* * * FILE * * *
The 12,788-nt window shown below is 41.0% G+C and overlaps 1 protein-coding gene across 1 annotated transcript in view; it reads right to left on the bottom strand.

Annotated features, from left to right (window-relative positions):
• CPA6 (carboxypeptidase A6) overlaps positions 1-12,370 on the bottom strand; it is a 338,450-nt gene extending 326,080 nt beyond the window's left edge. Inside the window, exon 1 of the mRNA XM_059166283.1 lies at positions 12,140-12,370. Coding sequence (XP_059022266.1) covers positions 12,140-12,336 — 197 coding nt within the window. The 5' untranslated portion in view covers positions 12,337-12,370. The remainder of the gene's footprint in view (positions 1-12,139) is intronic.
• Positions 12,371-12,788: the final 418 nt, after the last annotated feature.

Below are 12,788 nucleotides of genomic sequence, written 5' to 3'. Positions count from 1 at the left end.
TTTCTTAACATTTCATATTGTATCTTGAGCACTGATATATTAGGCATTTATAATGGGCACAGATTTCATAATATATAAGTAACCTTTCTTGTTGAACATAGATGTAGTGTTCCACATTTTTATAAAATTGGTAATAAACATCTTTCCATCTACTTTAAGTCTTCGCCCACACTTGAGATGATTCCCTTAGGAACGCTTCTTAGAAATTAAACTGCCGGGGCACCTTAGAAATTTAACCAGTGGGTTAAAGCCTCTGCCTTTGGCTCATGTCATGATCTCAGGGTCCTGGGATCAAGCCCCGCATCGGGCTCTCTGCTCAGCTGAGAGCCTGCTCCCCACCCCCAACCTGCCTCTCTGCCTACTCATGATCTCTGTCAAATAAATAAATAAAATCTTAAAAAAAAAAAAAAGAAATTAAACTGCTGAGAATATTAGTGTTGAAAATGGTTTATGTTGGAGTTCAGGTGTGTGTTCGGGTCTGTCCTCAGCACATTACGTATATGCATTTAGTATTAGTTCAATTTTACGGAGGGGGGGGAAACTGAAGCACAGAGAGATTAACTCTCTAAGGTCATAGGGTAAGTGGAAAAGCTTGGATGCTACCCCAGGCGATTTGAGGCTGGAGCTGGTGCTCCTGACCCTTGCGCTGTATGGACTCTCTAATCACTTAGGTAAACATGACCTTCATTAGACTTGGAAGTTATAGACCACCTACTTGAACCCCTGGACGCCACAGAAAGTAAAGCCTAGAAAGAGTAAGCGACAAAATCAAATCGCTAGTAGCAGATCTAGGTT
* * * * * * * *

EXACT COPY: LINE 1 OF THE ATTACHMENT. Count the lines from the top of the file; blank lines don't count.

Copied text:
The 12,788-nt window shown below is 41.0% G+C and overlaps 1 protein-coding gene across 1 annotated transcript in view; it reads right to left on the bottom strand.